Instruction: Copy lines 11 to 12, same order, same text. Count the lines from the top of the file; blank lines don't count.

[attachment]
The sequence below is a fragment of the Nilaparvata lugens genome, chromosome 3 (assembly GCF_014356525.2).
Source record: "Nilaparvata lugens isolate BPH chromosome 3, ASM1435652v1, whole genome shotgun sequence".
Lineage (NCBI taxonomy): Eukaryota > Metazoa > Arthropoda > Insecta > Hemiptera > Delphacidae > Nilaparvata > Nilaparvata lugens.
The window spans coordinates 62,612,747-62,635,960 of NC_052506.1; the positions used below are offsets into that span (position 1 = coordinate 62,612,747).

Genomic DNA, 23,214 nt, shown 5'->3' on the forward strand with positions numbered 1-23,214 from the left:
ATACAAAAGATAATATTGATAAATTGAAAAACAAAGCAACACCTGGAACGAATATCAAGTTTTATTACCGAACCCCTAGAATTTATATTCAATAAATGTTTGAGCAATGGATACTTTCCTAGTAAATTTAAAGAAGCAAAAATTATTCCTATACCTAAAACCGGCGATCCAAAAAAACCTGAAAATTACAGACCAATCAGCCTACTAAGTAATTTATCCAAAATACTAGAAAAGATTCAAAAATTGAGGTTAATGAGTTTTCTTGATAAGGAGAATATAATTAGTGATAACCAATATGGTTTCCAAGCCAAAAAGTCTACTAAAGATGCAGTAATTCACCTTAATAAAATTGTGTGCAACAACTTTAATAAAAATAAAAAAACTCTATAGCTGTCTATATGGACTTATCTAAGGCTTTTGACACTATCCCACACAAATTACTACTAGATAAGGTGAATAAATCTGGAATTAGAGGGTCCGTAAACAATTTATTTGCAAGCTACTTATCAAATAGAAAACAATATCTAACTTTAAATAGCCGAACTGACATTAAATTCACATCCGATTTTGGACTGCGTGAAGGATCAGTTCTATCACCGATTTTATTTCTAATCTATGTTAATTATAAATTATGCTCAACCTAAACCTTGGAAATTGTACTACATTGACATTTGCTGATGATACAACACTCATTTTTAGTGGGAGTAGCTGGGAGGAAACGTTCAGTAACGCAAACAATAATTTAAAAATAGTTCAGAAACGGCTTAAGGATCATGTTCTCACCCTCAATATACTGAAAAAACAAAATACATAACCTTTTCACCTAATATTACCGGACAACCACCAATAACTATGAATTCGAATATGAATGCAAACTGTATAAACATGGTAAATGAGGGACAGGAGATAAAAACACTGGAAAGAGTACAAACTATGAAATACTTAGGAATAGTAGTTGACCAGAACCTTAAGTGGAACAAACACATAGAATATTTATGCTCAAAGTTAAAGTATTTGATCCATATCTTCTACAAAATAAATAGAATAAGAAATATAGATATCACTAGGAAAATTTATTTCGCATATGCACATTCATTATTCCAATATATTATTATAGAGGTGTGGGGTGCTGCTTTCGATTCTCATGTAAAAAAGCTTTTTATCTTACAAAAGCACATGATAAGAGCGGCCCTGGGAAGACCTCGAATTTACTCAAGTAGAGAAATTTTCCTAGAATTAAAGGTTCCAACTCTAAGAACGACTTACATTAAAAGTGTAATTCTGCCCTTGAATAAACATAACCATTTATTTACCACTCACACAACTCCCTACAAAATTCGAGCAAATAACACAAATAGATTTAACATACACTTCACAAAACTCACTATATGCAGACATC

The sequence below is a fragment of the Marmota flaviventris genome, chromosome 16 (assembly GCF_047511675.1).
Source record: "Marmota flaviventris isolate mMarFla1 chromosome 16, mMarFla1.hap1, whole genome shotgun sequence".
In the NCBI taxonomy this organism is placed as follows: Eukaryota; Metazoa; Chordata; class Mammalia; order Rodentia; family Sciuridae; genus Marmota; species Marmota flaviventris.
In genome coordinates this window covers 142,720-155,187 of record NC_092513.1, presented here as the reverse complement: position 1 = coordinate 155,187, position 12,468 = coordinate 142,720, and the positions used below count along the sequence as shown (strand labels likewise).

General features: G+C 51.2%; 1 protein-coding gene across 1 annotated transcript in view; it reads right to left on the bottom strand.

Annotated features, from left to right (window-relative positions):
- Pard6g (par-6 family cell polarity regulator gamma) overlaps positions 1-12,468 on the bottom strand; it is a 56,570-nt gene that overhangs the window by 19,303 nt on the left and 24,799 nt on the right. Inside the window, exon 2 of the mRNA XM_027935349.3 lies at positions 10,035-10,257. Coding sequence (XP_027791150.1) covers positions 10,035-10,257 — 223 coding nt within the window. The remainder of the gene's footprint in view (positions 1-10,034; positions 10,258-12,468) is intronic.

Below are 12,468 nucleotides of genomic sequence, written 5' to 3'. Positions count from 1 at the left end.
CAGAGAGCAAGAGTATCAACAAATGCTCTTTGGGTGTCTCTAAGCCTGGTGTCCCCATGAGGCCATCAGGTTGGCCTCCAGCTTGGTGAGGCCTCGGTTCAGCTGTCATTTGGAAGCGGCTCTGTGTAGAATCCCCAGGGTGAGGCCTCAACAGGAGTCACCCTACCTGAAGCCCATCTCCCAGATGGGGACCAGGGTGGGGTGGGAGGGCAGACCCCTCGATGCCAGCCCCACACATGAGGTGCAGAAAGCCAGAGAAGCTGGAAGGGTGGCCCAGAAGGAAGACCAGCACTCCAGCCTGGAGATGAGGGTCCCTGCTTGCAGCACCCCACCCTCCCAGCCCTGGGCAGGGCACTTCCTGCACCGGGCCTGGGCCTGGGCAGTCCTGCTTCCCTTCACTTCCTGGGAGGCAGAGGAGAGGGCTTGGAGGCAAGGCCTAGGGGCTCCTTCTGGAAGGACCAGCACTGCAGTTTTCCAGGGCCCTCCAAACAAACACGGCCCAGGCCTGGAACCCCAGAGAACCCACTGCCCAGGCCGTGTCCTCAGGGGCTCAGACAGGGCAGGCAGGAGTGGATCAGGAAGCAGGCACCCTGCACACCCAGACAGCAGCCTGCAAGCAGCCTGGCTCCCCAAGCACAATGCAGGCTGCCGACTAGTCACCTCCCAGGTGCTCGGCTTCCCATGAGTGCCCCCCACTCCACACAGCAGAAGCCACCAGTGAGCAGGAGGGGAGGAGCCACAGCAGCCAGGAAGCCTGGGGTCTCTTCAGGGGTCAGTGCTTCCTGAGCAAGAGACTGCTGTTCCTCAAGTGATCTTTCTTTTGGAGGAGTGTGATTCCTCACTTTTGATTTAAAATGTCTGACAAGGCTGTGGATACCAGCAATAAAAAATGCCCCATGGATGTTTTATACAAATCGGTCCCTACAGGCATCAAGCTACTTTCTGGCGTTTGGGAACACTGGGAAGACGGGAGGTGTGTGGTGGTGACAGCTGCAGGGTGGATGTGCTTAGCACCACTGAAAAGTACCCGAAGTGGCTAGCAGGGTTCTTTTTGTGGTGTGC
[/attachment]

General features: G+C 51.2%; 1 protein-coding gene across 1 annotated transcript in view; it reads right to left on the bottom strand.

Annotated features, from left to right (window-relative positions):